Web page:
Do I have to pay child support if I am not on the birth certificate?     Do I have any custody rights to a child that may not be mine?

children with no known father

Under section 2(1) of the Child Support Guidelines, the biological parent of a child always pays the full table amount of child support (unless the child is adopted or the parent passes the undue hardship test).  A biological parent, who is not living with the child, has the obligation to pay child support from the moment the child is born provided the biological parent knows that he or she is the biological parent.   If the mother does not place another person on the birth certificate as a parent, then that "other parent" may not know that he is the biological father unless the mother tells him. 

If the mother tells a man that he is the biological father of a child, but the man does not believe that, a DNA test will solve the issue. If the mother will not agree to the test, the man can get a court to order one pursuant to section 10 of the Children's Law Reform Act.  If the child is not the biological child of the man, and the man has not acted as a parent to the child, then no child support is payable.  If it turns out the child is the biological chid, then the Court may order the father to pay retroactive child support, with interest, back to the day that the father ought to have known he was the father.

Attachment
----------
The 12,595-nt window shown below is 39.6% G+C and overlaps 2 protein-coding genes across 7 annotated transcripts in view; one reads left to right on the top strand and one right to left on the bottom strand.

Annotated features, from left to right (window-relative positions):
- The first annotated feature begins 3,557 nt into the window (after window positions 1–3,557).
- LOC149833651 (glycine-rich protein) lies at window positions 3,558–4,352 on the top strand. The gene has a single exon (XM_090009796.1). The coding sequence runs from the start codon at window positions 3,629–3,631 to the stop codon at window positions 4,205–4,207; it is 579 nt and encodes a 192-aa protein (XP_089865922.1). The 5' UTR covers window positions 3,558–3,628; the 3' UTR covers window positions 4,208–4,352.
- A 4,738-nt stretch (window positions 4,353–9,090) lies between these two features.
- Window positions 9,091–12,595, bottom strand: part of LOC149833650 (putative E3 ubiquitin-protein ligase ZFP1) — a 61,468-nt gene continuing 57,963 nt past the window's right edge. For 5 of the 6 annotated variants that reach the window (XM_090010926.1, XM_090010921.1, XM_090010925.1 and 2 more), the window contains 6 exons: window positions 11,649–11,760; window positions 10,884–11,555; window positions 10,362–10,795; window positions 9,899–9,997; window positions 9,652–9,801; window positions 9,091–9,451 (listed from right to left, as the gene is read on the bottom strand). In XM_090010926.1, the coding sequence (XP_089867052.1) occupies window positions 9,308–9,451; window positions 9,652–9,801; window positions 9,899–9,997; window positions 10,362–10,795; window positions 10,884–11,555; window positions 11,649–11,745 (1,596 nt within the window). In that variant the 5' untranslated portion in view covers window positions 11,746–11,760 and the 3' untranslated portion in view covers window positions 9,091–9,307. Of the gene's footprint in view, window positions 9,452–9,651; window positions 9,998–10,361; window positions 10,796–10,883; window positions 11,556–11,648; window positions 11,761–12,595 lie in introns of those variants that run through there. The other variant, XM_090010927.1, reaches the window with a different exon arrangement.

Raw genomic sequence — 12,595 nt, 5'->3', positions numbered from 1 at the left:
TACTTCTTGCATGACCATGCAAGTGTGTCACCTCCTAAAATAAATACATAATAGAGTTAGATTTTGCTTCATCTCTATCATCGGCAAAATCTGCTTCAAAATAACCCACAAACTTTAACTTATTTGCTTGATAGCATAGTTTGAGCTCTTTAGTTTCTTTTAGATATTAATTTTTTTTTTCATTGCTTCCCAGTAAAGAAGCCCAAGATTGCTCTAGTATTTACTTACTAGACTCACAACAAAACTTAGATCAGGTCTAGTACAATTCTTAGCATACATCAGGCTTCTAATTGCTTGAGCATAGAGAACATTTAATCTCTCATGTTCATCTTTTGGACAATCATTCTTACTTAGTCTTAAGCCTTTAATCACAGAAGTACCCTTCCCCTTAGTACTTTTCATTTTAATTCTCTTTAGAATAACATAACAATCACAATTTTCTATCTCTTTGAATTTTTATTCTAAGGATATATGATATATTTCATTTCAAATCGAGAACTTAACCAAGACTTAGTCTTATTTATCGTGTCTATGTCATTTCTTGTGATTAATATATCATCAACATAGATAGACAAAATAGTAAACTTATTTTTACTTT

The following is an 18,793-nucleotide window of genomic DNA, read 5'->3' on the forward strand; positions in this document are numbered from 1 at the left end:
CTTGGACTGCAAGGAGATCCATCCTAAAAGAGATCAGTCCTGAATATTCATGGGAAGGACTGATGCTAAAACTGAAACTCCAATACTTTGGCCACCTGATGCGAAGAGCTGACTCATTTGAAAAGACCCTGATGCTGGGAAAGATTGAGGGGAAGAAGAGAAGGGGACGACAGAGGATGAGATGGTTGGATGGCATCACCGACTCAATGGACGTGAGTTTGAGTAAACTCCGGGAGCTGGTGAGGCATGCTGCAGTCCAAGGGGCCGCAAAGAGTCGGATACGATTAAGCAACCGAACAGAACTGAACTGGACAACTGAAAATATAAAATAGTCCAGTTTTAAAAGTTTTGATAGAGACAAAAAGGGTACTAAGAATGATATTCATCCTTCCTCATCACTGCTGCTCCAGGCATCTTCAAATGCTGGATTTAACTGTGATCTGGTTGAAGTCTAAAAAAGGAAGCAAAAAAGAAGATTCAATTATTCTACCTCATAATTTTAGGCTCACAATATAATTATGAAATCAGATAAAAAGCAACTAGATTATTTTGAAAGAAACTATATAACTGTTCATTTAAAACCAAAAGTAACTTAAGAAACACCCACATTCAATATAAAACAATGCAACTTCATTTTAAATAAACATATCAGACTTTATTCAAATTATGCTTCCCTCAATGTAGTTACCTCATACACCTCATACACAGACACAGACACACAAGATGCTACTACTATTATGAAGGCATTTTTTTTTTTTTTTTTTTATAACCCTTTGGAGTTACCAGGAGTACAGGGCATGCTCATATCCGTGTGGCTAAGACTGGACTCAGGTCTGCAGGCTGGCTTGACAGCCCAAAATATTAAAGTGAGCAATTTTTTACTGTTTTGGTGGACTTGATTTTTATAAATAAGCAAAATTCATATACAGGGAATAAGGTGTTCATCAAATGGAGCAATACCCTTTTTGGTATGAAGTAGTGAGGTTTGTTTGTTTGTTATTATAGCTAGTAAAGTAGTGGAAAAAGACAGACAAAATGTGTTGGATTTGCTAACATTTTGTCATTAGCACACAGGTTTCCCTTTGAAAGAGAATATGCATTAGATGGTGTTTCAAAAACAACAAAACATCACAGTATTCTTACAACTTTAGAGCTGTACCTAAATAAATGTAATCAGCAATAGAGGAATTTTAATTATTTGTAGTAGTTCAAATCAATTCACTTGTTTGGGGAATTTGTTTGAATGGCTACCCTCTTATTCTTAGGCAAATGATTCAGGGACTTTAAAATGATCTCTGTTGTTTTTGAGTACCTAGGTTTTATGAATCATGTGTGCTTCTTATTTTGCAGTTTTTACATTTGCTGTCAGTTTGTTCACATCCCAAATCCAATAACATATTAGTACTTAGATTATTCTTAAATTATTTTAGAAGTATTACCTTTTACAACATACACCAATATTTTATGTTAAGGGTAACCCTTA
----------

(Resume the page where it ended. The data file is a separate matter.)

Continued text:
John's podcast photo

The new partner may also have an obligation to pay child support if he separates from the mother.  That child support is in addition to, but does not replace, what the biological father is paying. For more on that, listen to this podcast or see this page.  For more on who has to pay child support, and how much, watch this video or listen to this podcast

On the custody issue, if you are not on the birth certificate, you do not "automatically" have custody rights and the mother does not have to give you anything.  You do not have to sign anything if you do not want to have a relationship with the child.  However, children generally benefit a lot from having a relationship with their biological parents.  If you want to know if you are the parent, so you can be involved in the child's life, then you can ask for the same DNA test referenced above.  

The courts usually want biological parents involved in their children's lives, so it is likely that the court would make an order to do that.  For more on how a court decides to make parenting orders, listen to this podcast or see this page.  

Guide to the Basics of Ontario Family Law

Find out how the law applies to your specific situation, and what you should do next, it is best to have a consultation with a top family law lawyer.   You may also want to get a copy of this $20 easy-to-understand book on Ontario Family Law.  It explains all about child support, custody and access and how the court process, and the alternatives to court, all work. It also gives some tips on how to stay out of serious trouble.


To contact Certified Specialist in Family Law, John Schuman, about your child support or child custody or parenting matter, please call the number at the top of this page, or use the contact form below.  John represents clients as a family lawyer in the Greater Toronto Area and throughout Ontario.   He is also a skilled mediator, arbitrator and collaborative lawyer

Guide to the Basics of Ontario Family Law Available on Kindle

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© John P. Schuman 2014